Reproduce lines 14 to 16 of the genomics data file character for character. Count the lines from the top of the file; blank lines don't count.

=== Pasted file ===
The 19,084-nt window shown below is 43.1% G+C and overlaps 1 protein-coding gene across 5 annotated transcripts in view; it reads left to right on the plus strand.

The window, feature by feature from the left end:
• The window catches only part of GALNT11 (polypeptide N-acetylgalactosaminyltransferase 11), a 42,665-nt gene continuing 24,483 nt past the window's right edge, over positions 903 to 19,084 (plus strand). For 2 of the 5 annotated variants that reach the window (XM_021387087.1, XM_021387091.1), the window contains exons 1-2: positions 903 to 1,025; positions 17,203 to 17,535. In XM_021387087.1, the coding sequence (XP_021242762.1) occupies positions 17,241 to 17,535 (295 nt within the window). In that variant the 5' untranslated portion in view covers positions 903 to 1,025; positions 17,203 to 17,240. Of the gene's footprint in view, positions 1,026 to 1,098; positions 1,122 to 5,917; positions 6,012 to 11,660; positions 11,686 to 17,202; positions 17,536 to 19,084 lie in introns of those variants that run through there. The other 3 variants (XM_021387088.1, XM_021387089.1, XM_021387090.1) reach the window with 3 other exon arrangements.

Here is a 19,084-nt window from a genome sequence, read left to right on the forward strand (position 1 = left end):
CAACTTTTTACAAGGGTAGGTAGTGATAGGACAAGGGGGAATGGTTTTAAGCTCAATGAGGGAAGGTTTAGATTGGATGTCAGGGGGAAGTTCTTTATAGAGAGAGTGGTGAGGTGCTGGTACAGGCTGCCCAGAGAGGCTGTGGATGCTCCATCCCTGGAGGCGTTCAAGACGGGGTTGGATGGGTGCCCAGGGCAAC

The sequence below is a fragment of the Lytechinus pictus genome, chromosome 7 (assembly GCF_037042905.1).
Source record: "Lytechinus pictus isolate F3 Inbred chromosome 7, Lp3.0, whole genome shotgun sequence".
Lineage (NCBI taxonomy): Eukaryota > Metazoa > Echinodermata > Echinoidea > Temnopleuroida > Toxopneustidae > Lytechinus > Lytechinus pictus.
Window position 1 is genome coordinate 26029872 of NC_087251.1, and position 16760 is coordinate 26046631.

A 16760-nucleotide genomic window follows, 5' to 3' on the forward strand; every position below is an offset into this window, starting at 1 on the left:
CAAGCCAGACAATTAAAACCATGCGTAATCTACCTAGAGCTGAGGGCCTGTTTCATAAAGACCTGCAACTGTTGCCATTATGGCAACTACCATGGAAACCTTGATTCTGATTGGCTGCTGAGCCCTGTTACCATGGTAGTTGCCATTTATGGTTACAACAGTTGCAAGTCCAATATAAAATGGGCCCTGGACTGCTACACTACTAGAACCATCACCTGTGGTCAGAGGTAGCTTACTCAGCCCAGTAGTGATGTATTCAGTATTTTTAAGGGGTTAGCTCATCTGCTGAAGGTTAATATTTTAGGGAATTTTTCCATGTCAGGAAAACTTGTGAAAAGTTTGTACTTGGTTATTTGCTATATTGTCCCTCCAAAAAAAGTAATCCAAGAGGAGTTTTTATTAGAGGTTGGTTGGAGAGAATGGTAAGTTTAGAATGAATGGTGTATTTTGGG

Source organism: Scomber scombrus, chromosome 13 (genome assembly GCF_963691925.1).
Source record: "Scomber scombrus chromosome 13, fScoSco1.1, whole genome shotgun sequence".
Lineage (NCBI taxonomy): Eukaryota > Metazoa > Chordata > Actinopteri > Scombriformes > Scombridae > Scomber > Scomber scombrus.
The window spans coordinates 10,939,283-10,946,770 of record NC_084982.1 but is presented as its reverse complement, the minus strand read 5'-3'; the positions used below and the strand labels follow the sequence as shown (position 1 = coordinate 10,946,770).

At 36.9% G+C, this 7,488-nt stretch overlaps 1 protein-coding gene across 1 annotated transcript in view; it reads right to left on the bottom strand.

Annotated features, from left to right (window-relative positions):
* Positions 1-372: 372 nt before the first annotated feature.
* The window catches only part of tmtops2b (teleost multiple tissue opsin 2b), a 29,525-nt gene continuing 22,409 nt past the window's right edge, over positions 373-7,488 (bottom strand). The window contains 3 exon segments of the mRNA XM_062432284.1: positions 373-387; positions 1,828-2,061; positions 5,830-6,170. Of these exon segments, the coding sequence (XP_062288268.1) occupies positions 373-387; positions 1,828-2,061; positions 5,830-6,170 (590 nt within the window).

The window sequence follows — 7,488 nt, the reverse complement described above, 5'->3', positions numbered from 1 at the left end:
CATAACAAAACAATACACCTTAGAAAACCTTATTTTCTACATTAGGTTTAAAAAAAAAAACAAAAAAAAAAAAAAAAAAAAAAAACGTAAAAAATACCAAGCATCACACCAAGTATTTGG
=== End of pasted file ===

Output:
Lineage (NCBI taxonomy): Eukaryota > Metazoa > Chordata > Actinopteri > Scombriformes > Scombridae > Scomber > Scomber scombrus.
The window spans coordinates 10,939,283-10,946,770 of record NC_084982.1 but is presented as its reverse complement, the minus strand read 5'-3'; the positions used below and the strand labels follow the sequence as shown (position 1 = coordinate 10,946,770).

At 36.9% G+C, this 7,488-nt stretch overlaps 1 protein-coding gene across 1 annotated transcript in view; it reads right to left on the bottom strand.